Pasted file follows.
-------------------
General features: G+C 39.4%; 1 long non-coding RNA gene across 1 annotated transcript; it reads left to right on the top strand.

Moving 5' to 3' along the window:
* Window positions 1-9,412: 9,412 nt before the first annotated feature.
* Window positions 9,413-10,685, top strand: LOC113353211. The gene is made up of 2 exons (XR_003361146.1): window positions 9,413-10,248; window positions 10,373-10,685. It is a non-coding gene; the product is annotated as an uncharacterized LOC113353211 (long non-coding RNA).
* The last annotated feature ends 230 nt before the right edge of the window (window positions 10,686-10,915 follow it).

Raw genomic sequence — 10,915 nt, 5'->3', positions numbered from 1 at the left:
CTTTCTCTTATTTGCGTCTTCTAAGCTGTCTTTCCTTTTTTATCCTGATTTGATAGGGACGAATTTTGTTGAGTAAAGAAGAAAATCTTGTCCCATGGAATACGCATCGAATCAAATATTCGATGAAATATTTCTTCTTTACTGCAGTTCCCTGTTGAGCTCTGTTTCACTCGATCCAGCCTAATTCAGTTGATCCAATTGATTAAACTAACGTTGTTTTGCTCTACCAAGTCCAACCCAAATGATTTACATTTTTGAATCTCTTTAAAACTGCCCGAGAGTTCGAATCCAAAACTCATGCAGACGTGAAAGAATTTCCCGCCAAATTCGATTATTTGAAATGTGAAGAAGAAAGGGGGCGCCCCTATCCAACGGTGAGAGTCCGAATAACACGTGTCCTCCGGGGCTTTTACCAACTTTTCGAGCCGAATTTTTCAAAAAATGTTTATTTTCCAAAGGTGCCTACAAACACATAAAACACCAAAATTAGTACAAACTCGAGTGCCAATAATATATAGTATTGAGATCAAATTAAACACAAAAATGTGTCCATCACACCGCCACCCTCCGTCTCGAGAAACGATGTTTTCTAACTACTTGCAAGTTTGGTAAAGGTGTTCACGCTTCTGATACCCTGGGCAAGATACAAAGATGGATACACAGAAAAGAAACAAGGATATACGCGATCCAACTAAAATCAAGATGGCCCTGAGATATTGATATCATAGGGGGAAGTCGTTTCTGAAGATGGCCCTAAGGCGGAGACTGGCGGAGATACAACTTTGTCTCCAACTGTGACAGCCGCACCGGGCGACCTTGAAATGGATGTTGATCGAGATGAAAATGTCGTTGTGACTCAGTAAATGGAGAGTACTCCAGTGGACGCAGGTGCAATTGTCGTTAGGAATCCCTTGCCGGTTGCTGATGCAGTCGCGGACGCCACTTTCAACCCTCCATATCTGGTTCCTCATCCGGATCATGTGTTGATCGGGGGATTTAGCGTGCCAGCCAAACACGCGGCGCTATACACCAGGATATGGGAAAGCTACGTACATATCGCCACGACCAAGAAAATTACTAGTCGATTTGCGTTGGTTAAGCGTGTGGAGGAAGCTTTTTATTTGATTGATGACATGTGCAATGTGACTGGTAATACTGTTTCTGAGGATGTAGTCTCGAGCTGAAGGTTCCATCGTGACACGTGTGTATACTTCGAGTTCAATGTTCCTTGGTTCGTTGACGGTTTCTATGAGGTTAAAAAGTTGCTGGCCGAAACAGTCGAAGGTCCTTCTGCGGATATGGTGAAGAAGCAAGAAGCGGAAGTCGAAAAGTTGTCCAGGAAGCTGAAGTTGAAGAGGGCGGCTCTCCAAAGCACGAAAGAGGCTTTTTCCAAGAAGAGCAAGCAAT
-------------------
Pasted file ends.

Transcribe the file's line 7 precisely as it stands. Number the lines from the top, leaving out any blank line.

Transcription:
CTTTCTCTTATTTGCGTCTTCTAAGCTGTCTTTCCTTTTTTATCCTGATTTGATAGGGACGAATTTTGTTGAGTAAAGAAGAAAATCTTGTCCCATGGAATACGCATCGAATCAAATATTCGATGAAATATTTCTTCTTTACTGCAGTTCCCTGTTGAGCTCTGTTTCACTCGATCCAGCCTAATTCAGTTGATCCAATTGATTAAACTAACGTTGTTTTGCTCTACCAAGTCCAACCCAAATGATTTACATTTTTGAATCTCTTTAAAACTGCCCGAGAGTTCGAATCCAAAACTCATGCAGACGTGAAAGAATTTCCCGCCAAATTCGATTATTTGAAATGTGAAGAAGAAAGGGGGCGCCCCTATCCAACGGTGAGAGTCCGAATAACACGTGTCCTCCGGGGCTTTTACCAACTTTTCGAGCCGAATTTTTCAAAAAATGTTTATTTTCCAAAGGTGCCTACAAACACATAAAACACCAAAATTAGTACAAACTCGAGTGCCAATAATATATAGTATTGAGATCAAATTAAACACAAAAATGTGTCCATCACACCGCCACCCTCCGTCTCGAGAAACGATGTTTTCTAACTACTTGCAAGTTTGGTAAAGGTGTTCACGCTTCTGATACCCTGGGCAAGATACAAAGATGGATACACAGAAAAGAAACAAGGATATACGCGATCCAACTAAAATCAAGATGGCCCTGAGATATTGATATCATAGGGGGAAGTCGTTTCTGAAGATGGCCCTAAGGCGGAGACTGGCGGAGATACAACTTTGTCTCCAACTGTGACAGCCGCACCGGGCGACCTTGAAATGGATGTTGATCGAGATGAAAATGTCGTTGTGACTCAGTAAATGGAGAGTACTCCAGTGGACGCAGGTGCAATTGTCGTTAGGAATCCCTTGCCGGTTGCTGATGCAGTCGCGGACGCCACTTTCAACCCTCCATATCTGGTTCCTCATCCGGATCATGTGTTGATCGGGGGATTTAGCGTGCCAGCCAAACACGCGGCGCTATACACCAGGATATGGGAAAGCTACGTACATATCGCCACGACCAAGAAAATTACTAGTCGATTTGCGTTGGTTAAGCGTGTGGAGGAAGCTTTTTATTTGATTGATGACATGTGCAATGTGACTGGTAATACTGTTTCTGAGGATGTAGTCTCGAGCTGAAGGTTCCATCGTGACACGTGTGTATACTTCGAGTTCAATGTTCCTTGGTTCGTTGACGGTTTCTATGAGGTTAAAAAGTTGCTGGCCGAAACAGTCGAAGGTCCTTCTGCGGATATGGTGAAGAAGCAAGAAGCGGAAGTCGAAAAGTTGTCCAGGAAGCTGAAGTTGAAGAGGGCGGCTCTCCAAAGCACGAAAGAGGCTTTTTCCAAGAAGAGCAAGCAAT